Exploring Tenerife’s Rugged Anaga Mountains

Wed, May 22nd, 2013 - By Jack Montgomery

The first time we set foot in the Anaga Mountains in the far north east of Tenerife we were totally blown away. The rugged terrain of proud peaks, emerald slopes and a scattering of tiny hamlets didn’t fit in with the picture of Tenerife that had been fed to us by various print and TV media sources.


Anaga Mountains, Tenerife

It’s like taking a huge step back in time to an era when Playa de las Américas and Costa Adeje simply didn’t exist and Los Cristianos was populated by a handful of peasant fishermen.

The curse and the blessing of the Anaga Mountains is that they require a bit of effort to get to, unless you happen to be in Santa Cruz or La Laguna.

The closest resort is Puerto de la Cruz. Even from there, travelling to the heart of the Anagas can take an hour.

From the southern resorts it’s a lot longer and from places like Los Gigantes and Playa de la Arena in the far southwest, it’s a case of crossing from the most westerly point to the most easterly one.

However, it is worth the effort. To explore them there’s a number of options.

By Coach
Coach excursions cross from the best looking beach on Tenerife at Las Teresitas to the fish restaurants on the coast below the lovely little town of Taganana before driving along the spine of the mountains which offers camera-exploding vistas.

The good thing is that you can sit back and enjoy the scenery without the need to concentrate on negotiating narrow mountain roads. The downside is the big buses are limited regarding where they can get to. So you miss out a lot of the best parts.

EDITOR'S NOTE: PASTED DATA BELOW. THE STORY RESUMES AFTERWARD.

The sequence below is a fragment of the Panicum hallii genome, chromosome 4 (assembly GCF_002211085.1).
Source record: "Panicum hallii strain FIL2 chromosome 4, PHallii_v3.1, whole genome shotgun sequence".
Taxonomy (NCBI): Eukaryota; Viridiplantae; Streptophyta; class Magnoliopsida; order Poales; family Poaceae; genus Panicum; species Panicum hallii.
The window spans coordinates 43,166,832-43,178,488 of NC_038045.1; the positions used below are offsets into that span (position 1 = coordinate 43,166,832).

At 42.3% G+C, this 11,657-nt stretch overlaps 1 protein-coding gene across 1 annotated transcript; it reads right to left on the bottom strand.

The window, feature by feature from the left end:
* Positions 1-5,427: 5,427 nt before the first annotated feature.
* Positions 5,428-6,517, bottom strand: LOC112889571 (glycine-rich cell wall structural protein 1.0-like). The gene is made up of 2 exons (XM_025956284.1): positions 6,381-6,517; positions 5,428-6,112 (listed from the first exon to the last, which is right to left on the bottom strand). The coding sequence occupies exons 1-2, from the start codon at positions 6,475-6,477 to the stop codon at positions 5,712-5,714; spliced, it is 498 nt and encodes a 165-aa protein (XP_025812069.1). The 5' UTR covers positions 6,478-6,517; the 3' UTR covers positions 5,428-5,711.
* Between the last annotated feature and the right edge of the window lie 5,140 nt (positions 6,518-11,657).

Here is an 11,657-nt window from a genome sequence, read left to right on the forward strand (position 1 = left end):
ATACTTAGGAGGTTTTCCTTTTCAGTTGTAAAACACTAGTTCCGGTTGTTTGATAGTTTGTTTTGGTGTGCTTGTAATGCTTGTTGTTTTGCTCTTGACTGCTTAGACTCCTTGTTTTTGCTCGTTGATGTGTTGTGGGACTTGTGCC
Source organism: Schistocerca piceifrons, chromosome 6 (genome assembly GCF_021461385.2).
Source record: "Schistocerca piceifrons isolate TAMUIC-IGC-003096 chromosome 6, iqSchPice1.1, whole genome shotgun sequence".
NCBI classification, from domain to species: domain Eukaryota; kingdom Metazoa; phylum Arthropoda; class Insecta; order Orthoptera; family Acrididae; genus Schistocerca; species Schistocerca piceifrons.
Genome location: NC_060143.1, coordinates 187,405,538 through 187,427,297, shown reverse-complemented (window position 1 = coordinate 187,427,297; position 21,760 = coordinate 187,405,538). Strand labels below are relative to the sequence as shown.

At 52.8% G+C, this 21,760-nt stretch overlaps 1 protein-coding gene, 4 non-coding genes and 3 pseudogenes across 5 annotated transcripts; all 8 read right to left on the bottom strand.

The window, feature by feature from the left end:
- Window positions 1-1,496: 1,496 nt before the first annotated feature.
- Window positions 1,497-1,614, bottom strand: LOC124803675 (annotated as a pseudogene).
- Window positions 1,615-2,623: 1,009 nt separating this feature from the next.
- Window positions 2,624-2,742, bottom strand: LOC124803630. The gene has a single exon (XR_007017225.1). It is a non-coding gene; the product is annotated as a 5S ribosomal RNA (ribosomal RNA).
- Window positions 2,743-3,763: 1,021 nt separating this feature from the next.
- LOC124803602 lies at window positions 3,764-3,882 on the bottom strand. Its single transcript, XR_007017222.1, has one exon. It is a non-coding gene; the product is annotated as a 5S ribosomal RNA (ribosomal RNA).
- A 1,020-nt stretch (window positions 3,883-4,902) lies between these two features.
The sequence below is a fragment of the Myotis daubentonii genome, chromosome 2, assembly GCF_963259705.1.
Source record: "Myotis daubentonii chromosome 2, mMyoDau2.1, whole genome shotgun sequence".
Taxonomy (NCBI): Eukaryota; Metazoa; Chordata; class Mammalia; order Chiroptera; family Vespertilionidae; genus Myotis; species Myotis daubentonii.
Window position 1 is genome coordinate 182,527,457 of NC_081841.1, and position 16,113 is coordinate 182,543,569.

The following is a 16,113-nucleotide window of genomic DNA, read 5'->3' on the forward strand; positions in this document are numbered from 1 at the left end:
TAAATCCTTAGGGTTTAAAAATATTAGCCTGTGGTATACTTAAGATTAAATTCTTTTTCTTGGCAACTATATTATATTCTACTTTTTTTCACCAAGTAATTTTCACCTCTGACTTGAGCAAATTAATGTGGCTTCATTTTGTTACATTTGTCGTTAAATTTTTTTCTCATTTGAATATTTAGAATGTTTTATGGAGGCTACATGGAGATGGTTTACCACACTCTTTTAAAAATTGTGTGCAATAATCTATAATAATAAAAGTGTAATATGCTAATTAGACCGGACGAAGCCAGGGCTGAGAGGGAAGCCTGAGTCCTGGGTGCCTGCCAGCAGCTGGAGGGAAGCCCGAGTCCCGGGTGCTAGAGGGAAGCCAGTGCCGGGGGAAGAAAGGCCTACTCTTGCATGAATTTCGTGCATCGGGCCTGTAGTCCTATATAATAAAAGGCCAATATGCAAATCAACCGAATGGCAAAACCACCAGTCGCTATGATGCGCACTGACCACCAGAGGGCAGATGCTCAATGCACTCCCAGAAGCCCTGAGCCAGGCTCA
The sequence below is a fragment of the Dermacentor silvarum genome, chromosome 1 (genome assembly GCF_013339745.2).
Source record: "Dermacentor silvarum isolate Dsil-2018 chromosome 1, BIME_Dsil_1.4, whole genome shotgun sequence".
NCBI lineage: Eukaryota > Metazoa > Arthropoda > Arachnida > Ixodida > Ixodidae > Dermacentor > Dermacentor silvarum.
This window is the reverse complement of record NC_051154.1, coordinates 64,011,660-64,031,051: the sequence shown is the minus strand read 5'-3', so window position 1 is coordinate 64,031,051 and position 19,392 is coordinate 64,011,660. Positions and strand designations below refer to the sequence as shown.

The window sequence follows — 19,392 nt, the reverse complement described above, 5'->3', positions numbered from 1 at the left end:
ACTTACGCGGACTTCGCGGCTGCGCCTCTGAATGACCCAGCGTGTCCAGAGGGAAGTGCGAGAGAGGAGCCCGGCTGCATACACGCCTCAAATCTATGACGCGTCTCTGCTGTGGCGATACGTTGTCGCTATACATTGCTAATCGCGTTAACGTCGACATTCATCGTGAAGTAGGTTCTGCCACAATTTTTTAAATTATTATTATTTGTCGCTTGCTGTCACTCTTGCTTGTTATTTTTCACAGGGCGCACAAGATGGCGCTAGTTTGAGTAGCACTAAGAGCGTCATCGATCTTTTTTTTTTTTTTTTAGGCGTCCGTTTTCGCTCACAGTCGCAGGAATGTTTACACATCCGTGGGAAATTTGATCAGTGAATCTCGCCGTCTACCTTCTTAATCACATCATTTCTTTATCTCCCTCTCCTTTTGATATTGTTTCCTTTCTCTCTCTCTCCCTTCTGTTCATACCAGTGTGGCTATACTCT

Playa de las Teresitas, Tenerife

By Car
Driving gives you the freedom to get to Anaga treats like the troglodyte village with a cave restaurant at Chinamada, or to the very end of Tenerife’s road at Chamorga where there’s a mini drago forest. The pros of driving are that you can go just about anywhere and stop whenever you want – like that quaint roadside restaurant with chunky fillets roasting on a drum barbecue. The cons are that negotiating narrow, winding mountain roads can be hard work for the driver.

By Foot
The best way is by foot. A network of trails link villages and there’s a sense of experiencing the mountains in the way the local people have been doing for centuries. The benefits are you see incredible sights that are impossible to get to any other way. The downside is that without route directions it’s easy to go wrong. The Anaga Mountains are untamed and can be unforgiving; a couple of years ago, a family from nearby La Laguna were lost in there for two days… and they were just trying to find the beach.


Fishing Village, Taganana, Tenerife

Whichever way you choose, the reward is to experience a very special and beautiful part of Tenerife.

Every so often you’ll hear someone proclaim that La Gomera is like Tenerife was before mass tourism. The people who say that have clearly never visited the Anagas.

Posted : Wednesday, May 22nd, 2013 at 10:00 am
Category : about tenerife
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